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    Comparative in vitro activity of telithromycin against macrolide-resistant and -susceptible Streptococcus pneumoniae, Moraxella catarrhalis and Haemophilus influenzae


    Walsh, Fiona and Carnegy, Francis and Willcock, Joanne and Amyes, Sebastian G.B. (2004) Comparative in vitro activity of telithromycin against macrolide-resistant and -susceptible Streptococcus pneumoniae, Moraxella catarrhalis and Haemophilus influenzae. Journal of Antimicrobial Chemotherapy, 53 (5). pp. 793-796. ISSN 0305-7453

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    Abstract

    Objectives: The first objective was to investigate the in vitro activity of telithromycin against respiratory tract pathogens in comparison with other antimicrobial agents. The second objective was to identify the influence of the erm(B) and mef(A) genes on the susceptibility of Streptococcus pneumoniae to telithromycin. Methods: The in vitro activity of telithromycin against S. pneumoniae, Moraxella catarrhalis and Haemophilus influenzae, isolated from the UK and 40 macrolide-resistant S. pneumoniae from four different countries was compared with a variety of antimicrobial agents. The 140 isolates were examined for the presence of the erm(B) and mef(A) genes. The impact of 5% CO2 on susceptibility testing was also investigated. Results: Telithromycin showed greatest activity against S. pneumoniae, but also had good activity against M. catarrhalis and H. influenzae, which was independent of their resistance profiles to other antibiotics. The MIC90 of telithromycin for S. pneumoniae was 0.12 mg/L, which was 64-fold lower than the lowest macrolide MIC; 21% of the S. pneumoniae were macrolide resistant. Thirty-eight per cent of the macrolide-resistant strains were erm(B)-positive and 62% were mef(A)-positive, but no strain contained both genes. The activity of telithromycin was similar to that of azithromycin against both M. catarrhalis and H. influenzae, Erythromycin was slightly less active: 1% and 8% of M. catarrhalis and H. influenzae, respectively, were resistant to erythromycin, but none were resistant to telithromycin. Five per cent of the S. pneumoniae strains and 4% of the H. influenzae strains changed from telithromycin susceptible to non-susceptible entirely because of the incubation conditions. The MIC50s and MIC90s of S. pneumoniae, M. catarrhalis and H. influenzae increased by one dilution when incubated in CO2. Conclusions: Telithromycin has shown high in vitro activity against S. pneumoniae, including those strains that are macrolide susceptible and resistant as well as M. catarrhalis and H. influenzae. This study has also demonstrated that there is no cross-resistance between erythromycin and telithromycin. The impact of 5% CO2 on susceptibility testing should be investigated further before providing definite guidelines on telithromycin susceptibility testing.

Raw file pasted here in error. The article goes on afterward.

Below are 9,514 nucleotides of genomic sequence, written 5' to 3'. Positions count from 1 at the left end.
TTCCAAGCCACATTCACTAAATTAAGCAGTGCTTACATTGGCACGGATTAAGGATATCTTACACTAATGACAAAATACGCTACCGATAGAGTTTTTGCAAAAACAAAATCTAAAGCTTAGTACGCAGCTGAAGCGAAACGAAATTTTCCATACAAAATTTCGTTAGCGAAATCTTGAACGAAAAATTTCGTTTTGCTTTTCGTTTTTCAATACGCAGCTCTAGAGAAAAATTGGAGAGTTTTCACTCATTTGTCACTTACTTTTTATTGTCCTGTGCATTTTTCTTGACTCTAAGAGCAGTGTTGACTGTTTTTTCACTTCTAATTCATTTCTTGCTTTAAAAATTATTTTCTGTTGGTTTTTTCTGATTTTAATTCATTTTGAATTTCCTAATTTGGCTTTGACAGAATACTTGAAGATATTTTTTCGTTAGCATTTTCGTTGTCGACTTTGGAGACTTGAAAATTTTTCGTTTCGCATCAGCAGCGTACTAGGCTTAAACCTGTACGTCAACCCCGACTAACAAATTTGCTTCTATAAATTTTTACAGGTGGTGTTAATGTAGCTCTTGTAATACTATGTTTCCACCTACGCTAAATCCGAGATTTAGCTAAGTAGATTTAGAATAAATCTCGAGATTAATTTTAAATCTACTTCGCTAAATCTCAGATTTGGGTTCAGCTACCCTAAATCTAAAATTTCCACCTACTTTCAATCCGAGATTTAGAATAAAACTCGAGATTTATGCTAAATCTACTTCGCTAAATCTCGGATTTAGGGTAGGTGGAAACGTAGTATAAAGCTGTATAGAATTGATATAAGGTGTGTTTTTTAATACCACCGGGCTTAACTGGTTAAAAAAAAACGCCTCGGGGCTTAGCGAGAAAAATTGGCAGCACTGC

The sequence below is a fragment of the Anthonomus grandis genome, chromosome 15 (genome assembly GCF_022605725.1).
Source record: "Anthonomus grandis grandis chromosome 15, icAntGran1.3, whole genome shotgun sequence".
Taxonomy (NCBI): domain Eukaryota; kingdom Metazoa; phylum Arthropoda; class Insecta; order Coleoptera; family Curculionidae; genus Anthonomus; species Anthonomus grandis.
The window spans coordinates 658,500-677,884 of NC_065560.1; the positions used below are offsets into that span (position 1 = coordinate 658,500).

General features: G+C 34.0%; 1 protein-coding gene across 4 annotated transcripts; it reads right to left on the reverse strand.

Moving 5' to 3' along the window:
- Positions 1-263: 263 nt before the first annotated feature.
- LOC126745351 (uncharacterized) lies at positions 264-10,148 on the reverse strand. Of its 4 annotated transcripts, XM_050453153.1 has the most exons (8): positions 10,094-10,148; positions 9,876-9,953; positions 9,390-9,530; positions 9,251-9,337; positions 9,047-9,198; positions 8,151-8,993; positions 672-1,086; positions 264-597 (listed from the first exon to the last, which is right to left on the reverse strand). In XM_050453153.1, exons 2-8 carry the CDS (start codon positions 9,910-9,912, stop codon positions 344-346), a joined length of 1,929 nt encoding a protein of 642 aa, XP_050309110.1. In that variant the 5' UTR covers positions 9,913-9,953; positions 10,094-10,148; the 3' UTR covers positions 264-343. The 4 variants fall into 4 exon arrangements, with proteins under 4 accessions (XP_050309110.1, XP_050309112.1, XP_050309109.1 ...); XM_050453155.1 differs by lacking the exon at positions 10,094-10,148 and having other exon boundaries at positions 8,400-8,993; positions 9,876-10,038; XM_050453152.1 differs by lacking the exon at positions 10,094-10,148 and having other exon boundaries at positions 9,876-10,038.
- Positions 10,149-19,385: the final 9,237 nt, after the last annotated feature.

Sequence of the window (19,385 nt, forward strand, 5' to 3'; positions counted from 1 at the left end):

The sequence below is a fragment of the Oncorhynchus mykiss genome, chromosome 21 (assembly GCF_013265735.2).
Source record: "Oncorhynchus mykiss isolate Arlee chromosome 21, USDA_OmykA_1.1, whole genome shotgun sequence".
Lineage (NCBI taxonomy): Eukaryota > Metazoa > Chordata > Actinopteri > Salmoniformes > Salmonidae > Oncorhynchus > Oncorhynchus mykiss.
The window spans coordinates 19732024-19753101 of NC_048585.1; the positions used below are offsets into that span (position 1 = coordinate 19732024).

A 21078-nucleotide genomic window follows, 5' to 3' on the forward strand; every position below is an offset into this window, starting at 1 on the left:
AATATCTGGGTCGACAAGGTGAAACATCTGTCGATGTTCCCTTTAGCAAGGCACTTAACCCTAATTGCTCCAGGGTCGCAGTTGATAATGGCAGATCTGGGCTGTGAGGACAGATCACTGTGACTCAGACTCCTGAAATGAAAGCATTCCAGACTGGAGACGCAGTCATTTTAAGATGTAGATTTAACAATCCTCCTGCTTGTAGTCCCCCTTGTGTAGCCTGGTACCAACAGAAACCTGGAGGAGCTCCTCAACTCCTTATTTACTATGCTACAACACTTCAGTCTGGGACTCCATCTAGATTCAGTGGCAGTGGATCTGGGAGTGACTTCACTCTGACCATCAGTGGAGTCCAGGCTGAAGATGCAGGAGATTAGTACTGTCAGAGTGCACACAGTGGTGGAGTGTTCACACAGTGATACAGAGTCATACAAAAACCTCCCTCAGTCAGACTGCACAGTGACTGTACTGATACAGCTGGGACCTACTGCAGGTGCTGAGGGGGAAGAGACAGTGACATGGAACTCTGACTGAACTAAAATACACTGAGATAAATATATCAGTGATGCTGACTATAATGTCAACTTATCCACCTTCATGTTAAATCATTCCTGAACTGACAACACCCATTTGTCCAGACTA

Item Type: Article
    Keywords: resistance; erm(B); ketolides;
    Academic Unit: Faculty of Science and Engineering > Biology
    Item ID: 7482
    Identification Number: https://doi.org/10.1093/jac/dkh178
    Depositing User: Fiona Walsh
    Date Deposited: 04 Oct 2016 14:46
    Journal or Publication Title: Journal of Antimicrobial Chemotherapy
    Publisher: Oxford University Press
    Refereed: Yes
    URI:

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